Bhakti Movement across the entire Bharat emerged as a national power and enlightened the entire nation towards a cultural awakening.
Alongside there was the Bhakti Movement across the entire nation which emerged as a national power and enlightened the entire nation towards a cultural awakening.
This awakening was based on Bharat’s ancient view of spiritualism , culture , values and was a nationwide movement. Scholars like Guru Shankaracharya (509 BC – 477 BC), Ramanujacharya, Nimbakacharya, Madhavacharya, Vallabhacharya spread the preachings across various regions in Bharat. Swami Ramanand gave devotion a completely new direction, Sant Kabirdas (1398 – 1518), Sant Ravidas (1376-1527) and their several disciples spread the message of the Bhakti Movement. Goswami Tulsidas preached about Bharateeya culture and ethos through the worship of Sri Ram. Gosain Vitthal Nath safeguarded the Bharateeya ethos through his disciples. Kumbhandas and Surdas were amongst the eight disciples of Ashthchaap. Shankardev (1449-1569) of East Assam, Chaitaniya Mahaprabhu (1485-1533) and Vidyapati (1352 – 1448) of Bengal, Bihar and Orissa, Lalleshwari (1320-1392) of Kashmir, Guru Nanak and his descendents from Punjab (now in Pakistan) Sant Jhulelal (1547-?), the famous Gogaji of Rajasthan (935-1025), Pipaaji (1426-?), Mirabai (1498 -1547) and Dadu Dayal (1544 -1603) were successful in uprooting the influence of the Muslim rulers in Bharat.
Similarly great scholars and saints like Narsinh Mehta of Gujrat (1414-1481), Guru Praan Nath Swami (1618-1694), Sant Gyaneshwar (1275-1296) of Maharasthra, Bhakt Namdev (1270 – 1350), Sant Eknaath (1533 -1599), Sant Tukaram (1606-l650), Guru Ramdas (1608-1681) were instrumental in keeping the nationwide movement alive.
Some esteemed Muslim scholars and peers such as Amir Khusro, Rahim, Raskhan, Jayesi, Qutuban etc too imbibed the way of life in Bharat and spread the flame of cultural awakening, thus, promoting national integrity. Therefore, in brief, the above mentioned 1,000 years of Bharateeya History was a period of political and cultural struggle.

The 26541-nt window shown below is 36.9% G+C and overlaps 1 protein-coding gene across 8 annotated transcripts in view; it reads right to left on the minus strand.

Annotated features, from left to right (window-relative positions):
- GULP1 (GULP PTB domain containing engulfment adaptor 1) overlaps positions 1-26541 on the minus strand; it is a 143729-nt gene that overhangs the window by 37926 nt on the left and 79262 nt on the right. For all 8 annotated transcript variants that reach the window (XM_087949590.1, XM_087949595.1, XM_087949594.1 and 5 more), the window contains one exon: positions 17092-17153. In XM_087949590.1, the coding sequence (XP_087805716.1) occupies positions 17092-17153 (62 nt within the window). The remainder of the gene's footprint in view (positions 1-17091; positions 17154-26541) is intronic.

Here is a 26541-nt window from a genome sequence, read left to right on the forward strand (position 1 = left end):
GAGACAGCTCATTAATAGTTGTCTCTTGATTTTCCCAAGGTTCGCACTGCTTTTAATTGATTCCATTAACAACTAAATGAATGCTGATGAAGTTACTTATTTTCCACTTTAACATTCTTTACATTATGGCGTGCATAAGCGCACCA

200 Years of SuccessfuI Resistance against the British and other European Nations
1498 marked the advent of the European infiltrators into Bharat through its seas. The Portuguese were the first of the Europeans who came to Bharat, and were the last to leave (1961). Post arrival of the Portuguese, the Dutch, British and French followed subsequently.
Vasco de Gama was the first plunderer who reached the shores of southern Bharat and landed in the territories of Raja Jamoreen. It was in the year 1492, under the leadership of the Christian Pope Alexander VI, there was an attempt to convert the entire world to Christianity which was taken on by the Portuguese and the Spanish. Hence, what followed, was mass conversion in Goa enforced by the Portuguese.
The British arrived in Bharat as traders. East India Company was established in Bharat in 1600 AD. Initially, their only objective was trade and loot. The first traveler from the British government in Bharat was Captain Hawkins who came to the court of Jahangir in 1608. When the first English ship laden with goods from India reached the shores of England, the British realised more than 200 per cent in profits. For nearly 150 years, the company plundered the immense wealth of Bharat in the name of trade. This was the period when England was in no better condition than the rest of Europe. The generosity of the Mughals in the initial years and the subsequent extravagance and worthlessness of its descendants encouraged the establishment of the British in this country. The British occupied the semi-independent states with their cunning strategy and deviousness. This is how the British in 1757 defeated the ruler of Bengal Sirajudullah in the Battle of Plassey and captured Bengal in 1760.
Dr Satish Chandra Mittal (The writer is Professor (Retd.), History Department, Kurukshetra University,Kurukshetra)
( To be concluded )